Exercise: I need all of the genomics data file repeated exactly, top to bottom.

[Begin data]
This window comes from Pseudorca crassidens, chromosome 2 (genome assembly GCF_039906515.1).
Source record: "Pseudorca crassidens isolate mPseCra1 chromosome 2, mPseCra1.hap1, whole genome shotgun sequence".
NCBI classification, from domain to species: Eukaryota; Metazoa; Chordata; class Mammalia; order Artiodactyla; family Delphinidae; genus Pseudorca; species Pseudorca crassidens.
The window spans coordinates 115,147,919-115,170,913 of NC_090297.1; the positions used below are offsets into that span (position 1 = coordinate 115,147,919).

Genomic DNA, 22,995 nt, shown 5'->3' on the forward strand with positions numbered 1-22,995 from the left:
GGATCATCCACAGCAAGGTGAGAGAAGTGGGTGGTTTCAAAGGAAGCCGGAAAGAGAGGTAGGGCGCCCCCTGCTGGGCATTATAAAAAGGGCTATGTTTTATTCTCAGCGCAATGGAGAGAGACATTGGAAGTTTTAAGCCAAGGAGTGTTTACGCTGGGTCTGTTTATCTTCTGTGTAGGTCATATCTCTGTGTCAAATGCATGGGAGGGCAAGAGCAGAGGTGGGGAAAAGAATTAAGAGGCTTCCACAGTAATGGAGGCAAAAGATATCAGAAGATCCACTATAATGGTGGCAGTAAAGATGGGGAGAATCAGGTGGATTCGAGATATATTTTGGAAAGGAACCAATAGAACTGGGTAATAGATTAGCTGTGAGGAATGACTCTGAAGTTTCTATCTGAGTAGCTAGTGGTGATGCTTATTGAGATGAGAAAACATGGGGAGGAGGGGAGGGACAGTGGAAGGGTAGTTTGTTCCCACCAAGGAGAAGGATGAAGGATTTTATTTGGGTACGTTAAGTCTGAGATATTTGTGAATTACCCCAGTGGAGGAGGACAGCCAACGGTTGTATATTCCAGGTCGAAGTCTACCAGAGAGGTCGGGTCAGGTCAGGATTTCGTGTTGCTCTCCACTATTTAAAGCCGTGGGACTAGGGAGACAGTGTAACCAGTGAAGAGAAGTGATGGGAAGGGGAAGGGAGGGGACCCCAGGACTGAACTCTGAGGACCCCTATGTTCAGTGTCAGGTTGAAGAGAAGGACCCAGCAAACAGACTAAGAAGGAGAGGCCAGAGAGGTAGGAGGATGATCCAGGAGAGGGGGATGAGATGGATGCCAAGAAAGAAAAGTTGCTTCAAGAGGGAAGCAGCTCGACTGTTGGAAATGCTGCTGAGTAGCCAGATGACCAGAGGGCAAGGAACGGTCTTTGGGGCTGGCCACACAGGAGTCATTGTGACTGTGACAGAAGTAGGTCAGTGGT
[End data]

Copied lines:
This window comes from Pseudorca crassidens, chromosome 2 (genome assembly GCF_039906515.1).
Source record: "Pseudorca crassidens isolate mPseCra1 chromosome 2, mPseCra1.hap1, whole genome shotgun sequence".
NCBI classification, from domain to species: Eukaryota; Metazoa; Chordata; class Mammalia; order Artiodactyla; family Delphinidae; genus Pseudorca; species Pseudorca crassidens.
The window spans coordinates 115,147,919-115,170,913 of NC_090297.1; the positions used below are offsets into that span (position 1 = coordinate 115,147,919).

Genomic DNA, 22,995 nt, shown 5'->3' on the forward strand with positions numbered 1-22,995 from the left:
GGATCATCCACAGCAAGGTGAGAGAAGTGGGTGGTTTCAAAGGAAGCCGGAAAGAGAGGTAGGGCGCCCCCTGCTGGGCATTATAAAAAGGGCTATGTTTTATTCTCAGCGCAATGGAGAGAGACATTGGAAGTTTTAAGCCAAGGAGTGTTTACGCTGGGTCTGTTTATCTTCTGTGTAGGTCATATCTCTGTGTCAAATGCATGGGAGGGCAAGAGCAGAGGTGGGGAAAAGAATTAAGAGGCTTCCACAGTAATGGAGGCAAAAGATATCAGAAGATCCACTATAATGGTGGCAGTAAAGATGGGGAGAATCAGGTGGATTCGAGATATATTTTGGAAAGGAACCAATAGAACTGGGTAATAGATTAGCTGTGAGGAATGACTCTGAAGTTTCTATCTGAGTAGCTAGTGGTGATGCTTATTGAGATGAGAAAACATGGGGAGGAGGGGAGGGACAGTGGAAGGGTAGTTTGTTCCCACCAAGGAGAAGGATGAAGGATTTTATTTGGGTACGTTAAGTCTGAGATATTTGTGAATTACCCCAGTGGAGGAGGACAGCCAACGGTTGTATATTCCAGGTCGAAGTCTACCAGAGAGGTCGGGTCAGGTCAGGATTTCGTGTTGCTCTCCACTATTTAAAGCCGTGGGACTAGGGAGACAGTGTAACCAGTGAAGAGAAGTGATGGGAAGGGGAAGGGAGGGGACCCCAGGACTGAACTCTGAGGACCCCTATGTTCAGTGTCAGGTTGAAGAGAAGGACCCAGCAAACAGACTAAGAAGGAGAGGCCAGAGAGGTAGGAGGATGATCCAGGAGAGGGGGATGAGATGGATGCCAAGAAAGAAAAGTTGCTTCAAGAGGGAAGCAGCTCGACTGTTGGAAATGCTGCTGAGTAGCCAGATGACCAGAGGGCAAGGAACGGTCTTTGGGGCTGGCCACACAGGAGTCATTGTGACTGTGACAGAAGTAGGTCAGTGGT